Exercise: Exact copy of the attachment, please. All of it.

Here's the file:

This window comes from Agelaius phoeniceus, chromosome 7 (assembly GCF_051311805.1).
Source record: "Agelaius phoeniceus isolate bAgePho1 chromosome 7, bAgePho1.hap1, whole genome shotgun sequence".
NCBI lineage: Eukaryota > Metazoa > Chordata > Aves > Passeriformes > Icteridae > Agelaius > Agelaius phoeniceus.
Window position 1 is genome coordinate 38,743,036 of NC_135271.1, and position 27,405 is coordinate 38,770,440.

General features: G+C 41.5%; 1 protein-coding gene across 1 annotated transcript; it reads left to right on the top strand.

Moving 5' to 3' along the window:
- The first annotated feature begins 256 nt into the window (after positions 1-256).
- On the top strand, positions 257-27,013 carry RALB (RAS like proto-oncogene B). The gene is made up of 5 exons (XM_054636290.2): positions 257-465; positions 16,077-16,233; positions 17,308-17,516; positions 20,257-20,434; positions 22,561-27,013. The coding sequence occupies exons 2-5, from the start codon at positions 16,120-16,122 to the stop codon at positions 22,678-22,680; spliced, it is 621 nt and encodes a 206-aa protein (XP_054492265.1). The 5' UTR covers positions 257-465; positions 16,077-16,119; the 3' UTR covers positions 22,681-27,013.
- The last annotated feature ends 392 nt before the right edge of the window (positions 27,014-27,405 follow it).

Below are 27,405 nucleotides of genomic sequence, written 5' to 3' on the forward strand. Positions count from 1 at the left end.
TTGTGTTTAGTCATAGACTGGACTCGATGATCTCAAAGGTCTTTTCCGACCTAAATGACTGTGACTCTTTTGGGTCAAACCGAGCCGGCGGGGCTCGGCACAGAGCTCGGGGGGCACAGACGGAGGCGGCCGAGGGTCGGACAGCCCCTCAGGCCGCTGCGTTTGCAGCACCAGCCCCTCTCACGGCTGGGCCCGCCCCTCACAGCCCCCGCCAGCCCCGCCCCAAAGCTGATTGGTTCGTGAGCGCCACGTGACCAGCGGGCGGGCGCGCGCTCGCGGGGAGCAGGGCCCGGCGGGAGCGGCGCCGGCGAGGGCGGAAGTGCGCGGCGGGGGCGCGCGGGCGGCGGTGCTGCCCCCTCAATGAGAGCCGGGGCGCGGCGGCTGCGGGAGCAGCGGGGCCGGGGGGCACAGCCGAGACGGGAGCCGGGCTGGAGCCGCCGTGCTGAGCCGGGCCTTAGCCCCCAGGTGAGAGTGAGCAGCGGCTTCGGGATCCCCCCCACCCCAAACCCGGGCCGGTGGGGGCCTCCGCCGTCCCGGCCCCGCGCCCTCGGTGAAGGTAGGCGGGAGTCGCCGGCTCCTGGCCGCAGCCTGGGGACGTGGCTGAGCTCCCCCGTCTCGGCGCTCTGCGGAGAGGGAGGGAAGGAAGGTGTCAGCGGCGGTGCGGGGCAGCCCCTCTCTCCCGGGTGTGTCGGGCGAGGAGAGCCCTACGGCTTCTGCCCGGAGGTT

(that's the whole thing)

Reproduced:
This window comes from Agelaius phoeniceus, chromosome 7 (assembly GCF_051311805.1).
Source record: "Agelaius phoeniceus isolate bAgePho1 chromosome 7, bAgePho1.hap1, whole genome shotgun sequence".
NCBI lineage: Eukaryota > Metazoa > Chordata > Aves > Passeriformes > Icteridae > Agelaius > Agelaius phoeniceus.
Window position 1 is genome coordinate 38,743,036 of NC_135271.1, and position 27,405 is coordinate 38,770,440.

General features: G+C 41.5%; 1 protein-coding gene across 1 annotated transcript; it reads left to right on the top strand.

Moving 5' to 3' along the window:
- The first annotated feature begins 256 nt into the window (after positions 1-256).
- On the top strand, positions 257-27,013 carry RALB (RAS like proto-oncogene B). The gene is made up of 5 exons (XM_054636290.2): positions 257-465; positions 16,077-16,233; positions 17,308-17,516; positions 20,257-20,434; positions 22,561-27,013. The coding sequence occupies exons 2-5, from the start codon at positions 16,120-16,122 to the stop codon at positions 22,678-22,680; spliced, it is 621 nt and encodes a 206-aa protein (XP_054492265.1). The 5' UTR covers positions 257-465; positions 16,077-16,119; the 3' UTR covers positions 22,681-27,013.
- The last annotated feature ends 392 nt before the right edge of the window (positions 27,014-27,405 follow it).

Below are 27,405 nucleotides of genomic sequence, written 5' to 3' on the forward strand. Positions count from 1 at the left end.
TTGTGTTTAGTCATAGACTGGACTCGATGATCTCAAAGGTCTTTTCCGACCTAAATGACTGTGACTCTTTTGGGTCAAACCGAGCCGGCGGGGCTCGGCACAGAGCTCGGGGGGCACAGACGGAGGCGGCCGAGGGTCGGACAGCCCCTCAGGCCGCTGCGTTTGCAGCACCAGCCCCTCTCACGGCTGGGCCCGCCCCTCACAGCCCCCGCCAGCCCCGCCCCAAAGCTGATTGGTTCGTGAGCGCCACGTGACCAGCGGGCGGGCGCGCGCTCGCGGGGAGCAGGGCCCGGCGGGAGCGGCGCCGGCGAGGGCGGAAGTGCGCGGCGGGGGCGCGCGGGCGGCGGTGCTGCCCCCTCAATGAGAGCCGGGGCGCGGCGGCTGCGGGAGCAGCGGGGCCGGGGGGCACAGCCGAGACGGGAGCCGGGCTGGAGCCGCCGTGCTGAGCCGGGCCTTAGCCCCCAGGTGAGAGTGAGCAGCGGCTTCGGGATCCCCCCCACCCCAAACCCGGGCCGGTGGGGGCCTCCGCCGTCCCGGCCCCGCGCCCTCGGTGAAGGTAGGCGGGAGTCGCCGGCTCCTGGCCGCAGCCTGGGGACGTGGCTGAGCTCCCCCGTCTCGGCGCTCTGCGGAGAGGGAGGGAAGGAAGGTGTCAGCGGCGGTGCGGGGCAGCCCCTCTCTCCCGGGTGTGTCGGGCGAGGAGAGCCCTACGGCTTCTGCCCGGAGGTT